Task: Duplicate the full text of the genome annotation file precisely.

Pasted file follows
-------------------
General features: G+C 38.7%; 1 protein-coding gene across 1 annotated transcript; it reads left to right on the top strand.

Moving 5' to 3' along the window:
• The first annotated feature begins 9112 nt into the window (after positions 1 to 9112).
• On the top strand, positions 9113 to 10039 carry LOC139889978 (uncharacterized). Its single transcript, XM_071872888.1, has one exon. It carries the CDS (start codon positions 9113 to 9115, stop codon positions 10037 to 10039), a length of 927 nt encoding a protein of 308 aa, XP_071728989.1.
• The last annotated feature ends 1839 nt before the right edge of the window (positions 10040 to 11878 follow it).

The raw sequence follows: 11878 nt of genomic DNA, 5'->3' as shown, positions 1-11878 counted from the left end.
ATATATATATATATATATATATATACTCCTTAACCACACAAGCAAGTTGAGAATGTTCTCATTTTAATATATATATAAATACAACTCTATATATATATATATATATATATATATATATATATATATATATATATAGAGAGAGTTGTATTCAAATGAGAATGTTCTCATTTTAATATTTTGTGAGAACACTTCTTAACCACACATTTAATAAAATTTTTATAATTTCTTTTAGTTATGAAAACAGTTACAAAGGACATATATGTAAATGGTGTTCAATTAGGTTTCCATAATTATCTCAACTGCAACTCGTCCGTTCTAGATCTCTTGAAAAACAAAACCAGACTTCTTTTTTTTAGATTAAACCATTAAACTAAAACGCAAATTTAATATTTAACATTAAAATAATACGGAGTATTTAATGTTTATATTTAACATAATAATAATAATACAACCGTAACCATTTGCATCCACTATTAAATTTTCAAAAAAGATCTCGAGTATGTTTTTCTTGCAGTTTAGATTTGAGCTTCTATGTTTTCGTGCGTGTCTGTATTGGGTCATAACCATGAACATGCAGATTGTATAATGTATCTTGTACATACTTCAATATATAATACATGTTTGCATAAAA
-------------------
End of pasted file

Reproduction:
General features: G+C 38.7%; 1 protein-coding gene across 1 annotated transcript; it reads left to right on the top strand.

Moving 5' to 3' along the window:
• The first annotated feature begins 9112 nt into the window (after positions 1 to 9112).
• On the top strand, positions 9113 to 10039 carry LOC139889978 (uncharacterized). Its single transcript, XM_071872888.1, has one exon. It carries the CDS (start codon positions 9113 to 9115, stop codon positions 10037 to 10039), a length of 927 nt encoding a protein of 308 aa, XP_071728989.1.
• The last annotated feature ends 1839 nt before the right edge of the window (positions 10040 to 11878 follow it).

The raw sequence follows: 11878 nt of genomic DNA, 5'->3' as shown, positions 1-11878 counted from the left end.
ATATATATATATATATATATATATACTCCTTAACCACACAAGCAAGTTGAGAATGTTCTCATTTTAATATATATATAAATACAACTCTATATATATATATATATATATATATATATATATATATATATATATATAGAGAGAGTTGTATTCAAATGAGAATGTTCTCATTTTAATATTTTGTGAGAACACTTCTTAACCACACATTTAATAAAATTTTTATAATTTCTTTTAGTTATGAAAACAGTTACAAAGGACATATATGTAAATGGTGTTCAATTAGGTTTCCATAATTATCTCAACTGCAACTCGTCCGTTCTAGATCTCTTGAAAAACAAAACCAGACTTCTTTTTTTTAGATTAAACCATTAAACTAAAACGCAAATTTAATATTTAACATTAAAATAATACGGAGTATTTAATGTTTATATTTAACATAATAATAATAATACAACCGTAACCATTTGCATCCACTATTAAATTTTCAAAAAAGATCTCGAGTATGTTTTTCTTGCAGTTTAGATTTGAGCTTCTATGTTTTCGTGCGTGTCTGTATTGGGTCATAACCATGAACATGCAGATTGTATAATGTATCTTGTACATACTTCAATATATAATACATGTTTGCATAAAA